In 1859, Martin Delany, one of Garnet's associates, published a serialized work of fiction, Blake, or the Huts of America, presenting his dreams for an African nation, a Caribbean empire, and global unity among all African peoples. Under the nominal auspices of the African Civilization Society, Delany made a tour of West Africa and negotiated a treaty with the king of Abbeokuta. In the course of this pilgrimage he visited the missionary Alexander Crummell, the son of a West African father and an African American mother, born in New York and educated at Cambridge University in England. Crummell had migrated to Liberia in 1853 and published his first book, The Future of Africa (1862), an extensive contemporary defense of Liberian nationalism, calling on African Americans to accept responsibility for uplift of the entire continent. His associate Edward Wilmot Blyden, a native of the Danish West Indies, became the most prominent advocate of Pan-Africanism until his death in 1912. Blyden's publications included occasional reflections on what he called "the African personality," an amorphous expression of racial romanticism that was recycled more than once in the twentieth century. After the Civil War, Blyden, Crummell, Delany, and younger African Americans cooperated intermittently with the Civilization Society.

    Pan-Africanism in the Twentieth Century

    In 1900, Henry Sylvester Williams, a Trinidad barrister, organized in London the first meeting of Africans and Africans of the diaspora under the banner of Pan-Africanism, a term that appeared in related correspondence, although the meeting officially came to be known as the London Conference. Williams was apparently the first person to apply the term "Pan-Africanism" to what had earlier been called "the African movement." Alexander Walters and W. E. B. Du Bois were among the principal promoters of the conference in the United States. In 1919, Du Bois still used the term "African Movement" to denote "the redemption of Africa …,the centralization of race effort and the recognition of a racial fount." Later, Du Bois preferred the term "Pan-African," which he applied to a series of six conferences that he convened in the capitals of European colonial empires from 1919 to 1945.

    African intellectuals meanwhile became increasingly prominent in the movement for black world solidarity. The Gold Coast intellectual Joseph Ephraim Casely Hayford cooperated with Booker T. Washington, founder of Tuskegee Institute in Alabama, to organize a series of conferences on Africa. Heartened by the victory of Ethiopian troops over an Italian army at Adowa in 1896, Hayford published the novel Ethiopia Unbound in 1911, dedicated "to the sons of Ethiopia the world wide over." That same year, Mojola Agbebe, a Yoruba from Lagos, addressed the First Universal Races Conference in London, which was attended by Blyden and Du Bois.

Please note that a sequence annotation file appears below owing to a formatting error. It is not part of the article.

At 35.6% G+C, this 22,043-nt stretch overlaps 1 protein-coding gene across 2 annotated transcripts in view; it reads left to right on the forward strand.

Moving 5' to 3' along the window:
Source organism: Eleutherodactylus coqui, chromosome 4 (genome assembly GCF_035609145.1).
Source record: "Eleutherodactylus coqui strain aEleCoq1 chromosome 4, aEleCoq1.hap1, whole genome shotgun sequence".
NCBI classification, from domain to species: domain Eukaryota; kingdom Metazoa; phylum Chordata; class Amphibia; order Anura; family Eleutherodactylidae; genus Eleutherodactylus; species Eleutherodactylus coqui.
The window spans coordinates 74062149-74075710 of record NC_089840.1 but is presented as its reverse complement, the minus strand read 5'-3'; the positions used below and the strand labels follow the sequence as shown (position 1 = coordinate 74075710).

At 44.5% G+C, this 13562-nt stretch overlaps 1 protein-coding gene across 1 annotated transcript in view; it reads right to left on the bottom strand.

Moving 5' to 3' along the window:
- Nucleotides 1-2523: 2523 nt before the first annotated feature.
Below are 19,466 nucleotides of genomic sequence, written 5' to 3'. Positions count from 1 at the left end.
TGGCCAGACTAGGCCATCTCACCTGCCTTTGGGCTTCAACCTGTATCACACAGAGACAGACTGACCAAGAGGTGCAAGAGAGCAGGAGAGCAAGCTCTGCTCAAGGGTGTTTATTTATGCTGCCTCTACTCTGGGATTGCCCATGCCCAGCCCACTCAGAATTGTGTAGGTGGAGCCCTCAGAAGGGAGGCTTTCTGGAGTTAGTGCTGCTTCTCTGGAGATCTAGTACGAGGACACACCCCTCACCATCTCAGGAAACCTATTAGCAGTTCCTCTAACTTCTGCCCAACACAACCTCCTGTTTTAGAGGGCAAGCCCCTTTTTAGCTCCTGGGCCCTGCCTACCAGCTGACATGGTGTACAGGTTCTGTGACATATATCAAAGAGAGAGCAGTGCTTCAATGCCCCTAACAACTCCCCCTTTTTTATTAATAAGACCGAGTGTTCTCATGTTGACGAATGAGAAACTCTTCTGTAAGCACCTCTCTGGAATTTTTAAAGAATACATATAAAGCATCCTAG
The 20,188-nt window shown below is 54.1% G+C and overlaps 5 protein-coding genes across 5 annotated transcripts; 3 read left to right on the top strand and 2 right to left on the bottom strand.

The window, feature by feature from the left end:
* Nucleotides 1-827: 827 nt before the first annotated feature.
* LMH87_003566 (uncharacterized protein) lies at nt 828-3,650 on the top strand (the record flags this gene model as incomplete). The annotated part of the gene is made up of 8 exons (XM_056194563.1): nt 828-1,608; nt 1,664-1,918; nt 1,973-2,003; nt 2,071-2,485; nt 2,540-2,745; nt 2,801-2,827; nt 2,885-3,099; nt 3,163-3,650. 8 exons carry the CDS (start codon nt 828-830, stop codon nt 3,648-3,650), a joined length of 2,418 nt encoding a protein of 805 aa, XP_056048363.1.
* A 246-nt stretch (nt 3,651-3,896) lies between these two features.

The Pan-African sentiment of highly literate intellectuals was not disassociated from the consciousness of the masses. The historian Edwin S. Redeye found evidence that black peasants in the South were aware of such leadership figures as Blyden. The cultural historian Miles Mark Fisher has insisted that folk songs and folklore gave evidence of a continuing identification with Africa among the masses. Working people in the Midwest subscribed to an emigration project led by the Barbadian Orishatukeh Faduma and the Gold Coast chief Alfred C. Sam during World War I, although most of the migrants soon returned to the United States. In 1916, the year following the exodus led by Sam and Faduma, Marcus Garvey arrived in the United States from Jamaica to organize an immensely popular international movement for "Universal Negro Improvement." Garvey denied, with indignation, any linkage or continuity between Sam's movement and his own, and although his program contained a back-to-Africa component, his goal was to develop the international commercial and political interests of African peoples everywhere.

    William H. Ferris, a collaborator with Garvey and an associate of Faduma, drew on his broad knowledge of African leadership on four continents to produce his magnum opus, The African Abroad or His Evolution in Western Civilization, Tracing His Development Under Caucasian Milieu (1913). Ferris was a member of the American Negro Academy, an organization with Pan-African membership, presided over by Alexander Crummell and including among its active and corresponding members Du Bois, Casely Hayford, Faduma, Edward W. Blyden, and other African and Caribbean intellectuals. Ferris and the formerly enslaved autodidact John Edward Bruce were a bridge between the American Negro Academy and the Garvey movement.

    The Pan-African conferences, including that of 1900 and those organized by Du Bois in 1919, 1921, 1923, and 1927, were the forerunners of another, held in Manchester, England, in 1945, which focused on the promotion of African independence from European colonialism. The Pan-African Congress that met in Ghana in 1958 was no longer dominated by Americans and West Indians. African independence had been achieved in most of the former European colonies, and the movement focused on the political unification of the continent.

    Although many of Pan-Africanism's twenty-first-century American adherents still thought of a movement for achievable economic and political goals, the ideology, for better or for worse, was not dominated by such concerns. Pan-Africanism had merged with "Afrocentrism," a semireligious movement, existing mainly on the sentiment level, among the many people who identified emotionally with black Africa and believed their own interests to be tied inextricably to its fortunes.

  • #2
    Does anyone have an idea what the current status of Pan Africanism is?


    • #3
      I have been thinking a lot about what Pan Africanism really means now. Back in the early-mid 20th century, there was really movement. Now, I'm not so sure. Perhaps it has transformed into something that is far more subtle, but just as powerful?